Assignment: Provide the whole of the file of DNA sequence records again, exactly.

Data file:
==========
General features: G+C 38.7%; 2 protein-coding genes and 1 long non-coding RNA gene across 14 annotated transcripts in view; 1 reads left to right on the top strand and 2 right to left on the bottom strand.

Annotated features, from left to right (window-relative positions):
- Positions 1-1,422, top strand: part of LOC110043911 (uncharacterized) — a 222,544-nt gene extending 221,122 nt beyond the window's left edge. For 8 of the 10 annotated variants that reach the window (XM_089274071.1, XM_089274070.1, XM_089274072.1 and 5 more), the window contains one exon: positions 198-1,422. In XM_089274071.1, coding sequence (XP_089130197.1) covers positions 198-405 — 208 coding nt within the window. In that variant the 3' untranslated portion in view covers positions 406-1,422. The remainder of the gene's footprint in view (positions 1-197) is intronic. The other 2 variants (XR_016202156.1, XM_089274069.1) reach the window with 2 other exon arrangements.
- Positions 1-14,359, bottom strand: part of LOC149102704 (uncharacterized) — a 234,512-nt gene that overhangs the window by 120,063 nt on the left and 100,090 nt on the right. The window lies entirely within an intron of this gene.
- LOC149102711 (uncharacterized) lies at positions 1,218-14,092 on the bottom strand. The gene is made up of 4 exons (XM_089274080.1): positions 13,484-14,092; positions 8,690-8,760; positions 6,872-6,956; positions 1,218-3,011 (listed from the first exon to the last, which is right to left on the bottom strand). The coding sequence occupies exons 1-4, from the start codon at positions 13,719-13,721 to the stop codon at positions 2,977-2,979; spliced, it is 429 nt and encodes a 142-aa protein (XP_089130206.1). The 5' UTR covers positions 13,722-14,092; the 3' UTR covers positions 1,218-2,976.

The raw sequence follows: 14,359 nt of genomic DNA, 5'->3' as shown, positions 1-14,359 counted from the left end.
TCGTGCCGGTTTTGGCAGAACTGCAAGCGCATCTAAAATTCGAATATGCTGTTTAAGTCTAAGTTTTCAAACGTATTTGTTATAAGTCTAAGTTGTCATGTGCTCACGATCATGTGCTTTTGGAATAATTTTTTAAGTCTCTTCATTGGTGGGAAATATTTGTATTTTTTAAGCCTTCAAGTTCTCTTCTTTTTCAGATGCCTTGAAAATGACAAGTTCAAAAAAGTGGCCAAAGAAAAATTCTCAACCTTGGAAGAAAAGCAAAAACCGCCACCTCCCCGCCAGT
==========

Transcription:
General features: G+C 38.7%; 2 protein-coding genes and 1 long non-coding RNA gene across 14 annotated transcripts in view; 1 reads left to right on the top strand and 2 right to left on the bottom strand.

Annotated features, from left to right (window-relative positions):
- Positions 1-1,422, top strand: part of LOC110043911 (uncharacterized) — a 222,544-nt gene extending 221,122 nt beyond the window's left edge. For 8 of the 10 annotated variants that reach the window (XM_089274071.1, XM_089274070.1, XM_089274072.1 and 5 more), the window contains one exon: positions 198-1,422. In XM_089274071.1, coding sequence (XP_089130197.1) covers positions 198-405 — 208 coding nt within the window. In that variant the 3' untranslated portion in view covers positions 406-1,422. The remainder of the gene's footprint in view (positions 1-197) is intronic. The other 2 variants (XR_016202156.1, XM_089274069.1) reach the window with 2 other exon arrangements.
- Positions 1-14,359, bottom strand: part of LOC149102704 (uncharacterized) — a 234,512-nt gene that overhangs the window by 120,063 nt on the left and 100,090 nt on the right. The window lies entirely within an intron of this gene.
- LOC149102711 (uncharacterized) lies at positions 1,218-14,092 on the bottom strand. The gene is made up of 4 exons (XM_089274080.1): positions 13,484-14,092; positions 8,690-8,760; positions 6,872-6,956; positions 1,218-3,011 (listed from the first exon to the last, which is right to left on the bottom strand). The coding sequence occupies exons 1-4, from the start codon at positions 13,719-13,721 to the stop codon at positions 2,977-2,979; spliced, it is 429 nt and encodes a 142-aa protein (XP_089130206.1). The 5' UTR covers positions 13,722-14,092; the 3' UTR covers positions 1,218-2,976.

The raw sequence follows: 14,359 nt of genomic DNA, 5'->3' as shown, positions 1-14,359 counted from the left end.
TCGTGCCGGTTTTGGCAGAACTGCAAGCGCATCTAAAATTCGAATATGCTGTTTAAGTCTAAGTTTTCAAACGTATTTGTTATAAGTCTAAGTTGTCATGTGCTCACGATCATGTGCTTTTGGAATAATTTTTTAAGTCTCTTCATTGGTGGGAAATATTTGTATTTTTTAAGCCTTCAAGTTCTCTTCTTTTTCAGATGCCTTGAAAATGACAAGTTCAAAAAAGTGGCCAAAGAAAAATTCTCAACCTTGGAAGAAAAGCAAAAACCGCCACCTCCCCGCCAGT